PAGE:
Duchess loves feeling competent, like any 8-year-old kid. Like any human being. Like many human beings, she's not a huge fan of the work required to gain competence. If she's not good at something, she tends to give it up immediately. When she was 5ish, Cook and I identified that we wanted support her to keep working on something, to find out what it feels like to get over plateaus and barriers and get good at something.* We specifically identified swimming as something to push, and we did push it. (By which I mean that we keep signing her up for lessons and swim team, even when her enthusiasm is lukewarm. If she ever said she wanted to stop, we'd certainly hear out her arguments.) Her experience with swimming has certainly given her a chance to persist and improve, and that's been great. What's really been effective on that score, though, is kung fu,** which is a thing she chose herself. She loves kung fu. She loves the community, she loves the physical activity, she loves the required focus (she says "I don't think about anything when I do it - I just do things!"), she loves the orderly progress. (Not to mention the benefits of endorphins - she walks home after class red-faced, sweaty, and brimming with happiness and enthusiasm.)

    All of which isn't to say that she is a kung fu master, or that she has become much more persistent or even much less likely to give up in the face of failure. None of that is true. It's just that it's all good, all of it. I have entirely moved past the things I dislike about the kung fu place. When she walks in there, it's pretty clear that she feels that it is Her Place. The teachers and students treat her with affection and respect, she has a great time with her friends, she is recognized for her commitment and focus, and so on. There are role models*** and mentors all over the damn place. I think most of us want a Place of our own like that, and I'm very glad that Duchess has one.If my kid wants to get endorphins, confidence, community, mentoring, and experience in persistence from this place, I'm there.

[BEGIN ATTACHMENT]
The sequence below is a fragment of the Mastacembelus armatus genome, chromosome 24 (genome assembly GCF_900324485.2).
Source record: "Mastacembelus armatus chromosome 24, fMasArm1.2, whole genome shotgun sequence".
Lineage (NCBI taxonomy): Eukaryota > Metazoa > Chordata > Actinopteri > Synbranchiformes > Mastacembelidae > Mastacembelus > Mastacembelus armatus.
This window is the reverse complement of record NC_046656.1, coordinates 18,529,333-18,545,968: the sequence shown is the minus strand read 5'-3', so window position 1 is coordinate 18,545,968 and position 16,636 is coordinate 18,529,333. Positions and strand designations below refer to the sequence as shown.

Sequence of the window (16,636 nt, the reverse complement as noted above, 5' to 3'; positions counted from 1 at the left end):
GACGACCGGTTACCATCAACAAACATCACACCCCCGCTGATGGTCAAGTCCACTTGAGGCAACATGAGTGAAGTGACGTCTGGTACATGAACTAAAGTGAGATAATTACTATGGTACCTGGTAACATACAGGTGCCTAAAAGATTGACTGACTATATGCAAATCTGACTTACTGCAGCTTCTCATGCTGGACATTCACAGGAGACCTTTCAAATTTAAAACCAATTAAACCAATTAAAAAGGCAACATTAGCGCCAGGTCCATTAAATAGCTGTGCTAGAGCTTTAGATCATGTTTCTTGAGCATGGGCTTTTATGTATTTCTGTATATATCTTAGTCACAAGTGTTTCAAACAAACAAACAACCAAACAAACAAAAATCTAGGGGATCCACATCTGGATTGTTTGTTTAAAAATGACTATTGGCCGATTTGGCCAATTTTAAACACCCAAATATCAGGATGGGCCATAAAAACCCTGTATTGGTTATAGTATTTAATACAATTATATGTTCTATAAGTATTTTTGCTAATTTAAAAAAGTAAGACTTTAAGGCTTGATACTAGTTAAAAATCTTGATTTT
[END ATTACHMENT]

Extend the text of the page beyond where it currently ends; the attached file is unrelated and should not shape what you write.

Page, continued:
So that's the one kid. I'm a little stymied, though, about the other kid. Skipper also loves feeling competent, being a human being, but she doesn't like trying new things, which is likely to promote competence only in a narrow range of activities she has already begun doing.**** Her revenge-driven approach to extracurriculars motivated her to do a 5-class session of gymnastics at a community center. She resisted going to the class every time, and resisted participating in the class every time, but in the end she DID participate, and she seemed to be really enjoying it in the moment. However, she did not want to sign up for another session. She doesn't want to do anything. Given that a six-hour school day seems like plenty of activity for a sensitive four-year-old, I'm sure not going to push her to do anything she doesn't want to do. As I look ahead, though, I see the value of her finding something she likes to do, and sticking with it long enough to get good at it. I hope she'll find something, or somethings to make her own, and I look forward to supporting her in that.